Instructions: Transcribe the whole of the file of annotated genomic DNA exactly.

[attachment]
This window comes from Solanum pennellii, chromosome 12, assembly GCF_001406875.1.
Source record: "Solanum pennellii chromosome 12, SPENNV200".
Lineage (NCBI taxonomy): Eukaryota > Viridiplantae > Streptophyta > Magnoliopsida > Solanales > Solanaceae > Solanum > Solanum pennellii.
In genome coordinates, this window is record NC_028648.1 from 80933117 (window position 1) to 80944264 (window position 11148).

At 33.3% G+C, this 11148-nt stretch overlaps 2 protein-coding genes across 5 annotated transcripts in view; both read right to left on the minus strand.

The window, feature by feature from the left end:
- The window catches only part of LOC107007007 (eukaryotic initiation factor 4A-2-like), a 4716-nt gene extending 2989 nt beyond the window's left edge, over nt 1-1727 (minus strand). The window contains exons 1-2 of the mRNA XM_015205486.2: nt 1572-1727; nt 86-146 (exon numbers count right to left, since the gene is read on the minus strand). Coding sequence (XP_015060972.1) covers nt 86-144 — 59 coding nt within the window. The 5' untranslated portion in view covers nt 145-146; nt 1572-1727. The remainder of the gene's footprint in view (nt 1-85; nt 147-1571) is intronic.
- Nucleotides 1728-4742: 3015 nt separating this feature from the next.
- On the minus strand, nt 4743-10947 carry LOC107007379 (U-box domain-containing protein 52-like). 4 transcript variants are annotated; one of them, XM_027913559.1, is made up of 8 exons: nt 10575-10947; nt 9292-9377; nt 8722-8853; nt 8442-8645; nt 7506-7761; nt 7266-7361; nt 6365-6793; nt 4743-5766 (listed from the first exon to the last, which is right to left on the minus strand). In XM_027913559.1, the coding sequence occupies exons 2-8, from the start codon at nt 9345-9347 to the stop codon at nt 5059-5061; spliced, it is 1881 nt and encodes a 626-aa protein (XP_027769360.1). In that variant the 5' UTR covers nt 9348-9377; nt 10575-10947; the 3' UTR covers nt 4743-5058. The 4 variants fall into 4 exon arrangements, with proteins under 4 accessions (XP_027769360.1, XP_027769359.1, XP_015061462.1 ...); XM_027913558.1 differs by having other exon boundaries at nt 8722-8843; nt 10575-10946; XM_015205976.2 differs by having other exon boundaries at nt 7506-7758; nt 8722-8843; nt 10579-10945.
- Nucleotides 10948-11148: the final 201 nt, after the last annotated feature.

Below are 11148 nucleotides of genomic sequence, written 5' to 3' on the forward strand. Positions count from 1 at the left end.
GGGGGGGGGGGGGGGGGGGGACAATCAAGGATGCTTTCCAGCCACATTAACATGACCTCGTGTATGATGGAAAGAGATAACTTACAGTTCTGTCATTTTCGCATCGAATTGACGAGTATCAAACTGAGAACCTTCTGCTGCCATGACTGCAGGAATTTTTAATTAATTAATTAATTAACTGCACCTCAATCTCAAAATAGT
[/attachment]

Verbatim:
This window comes from Solanum pennellii, chromosome 12, assembly GCF_001406875.1.
Source record: "Solanum pennellii chromosome 12, SPENNV200".
Lineage (NCBI taxonomy): Eukaryota > Viridiplantae > Streptophyta > Magnoliopsida > Solanales > Solanaceae > Solanum > Solanum pennellii.
In genome coordinates, this window is record NC_028648.1 from 80933117 (window position 1) to 80944264 (window position 11148).

At 33.3% G+C, this 11148-nt stretch overlaps 2 protein-coding genes across 5 annotated transcripts in view; both read right to left on the minus strand.

The window, feature by feature from the left end:
- The window catches only part of LOC107007007 (eukaryotic initiation factor 4A-2-like), a 4716-nt gene extending 2989 nt beyond the window's left edge, over nt 1-1727 (minus strand). The window contains exons 1-2 of the mRNA XM_015205486.2: nt 1572-1727; nt 86-146 (exon numbers count right to left, since the gene is read on the minus strand). Coding sequence (XP_015060972.1) covers nt 86-144 — 59 coding nt within the window. The 5' untranslated portion in view covers nt 145-146; nt 1572-1727. The remainder of the gene's footprint in view (nt 1-85; nt 147-1571) is intronic.
- Nucleotides 1728-4742: 3015 nt separating this feature from the next.
- On the minus strand, nt 4743-10947 carry LOC107007379 (U-box domain-containing protein 52-like). 4 transcript variants are annotated; one of them, XM_027913559.1, is made up of 8 exons: nt 10575-10947; nt 9292-9377; nt 8722-8853; nt 8442-8645; nt 7506-7761; nt 7266-7361; nt 6365-6793; nt 4743-5766 (listed from the first exon to the last, which is right to left on the minus strand). In XM_027913559.1, the coding sequence occupies exons 2-8, from the start codon at nt 9345-9347 to the stop codon at nt 5059-5061; spliced, it is 1881 nt and encodes a 626-aa protein (XP_027769360.1). In that variant the 5' UTR covers nt 9348-9377; nt 10575-10947; the 3' UTR covers nt 4743-5058. The 4 variants fall into 4 exon arrangements, with proteins under 4 accessions (XP_027769360.1, XP_027769359.1, XP_015061462.1 ...); XM_027913558.1 differs by having other exon boundaries at nt 8722-8843; nt 10575-10946; XM_015205976.2 differs by having other exon boundaries at nt 7506-7758; nt 8722-8843; nt 10579-10945.
- Nucleotides 10948-11148: the final 201 nt, after the last annotated feature.

Below are 11148 nucleotides of genomic sequence, written 5' to 3' on the forward strand. Positions count from 1 at the left end.
GGGGGGGGGGGGGGGGGGGGACAATCAAGGATGCTTTCCAGCCACATTAACATGACCTCGTGTATGATGGAAAGAGATAACTTACAGTTCTGTCATTTTCGCATCGAATTGACGAGTATCAAACTGAGAACCTTCTGCTGCCATGACTGCAGGAATTTTTAATTAATTAATTAATTAACTGCACCTCAATCTCAAAATAGT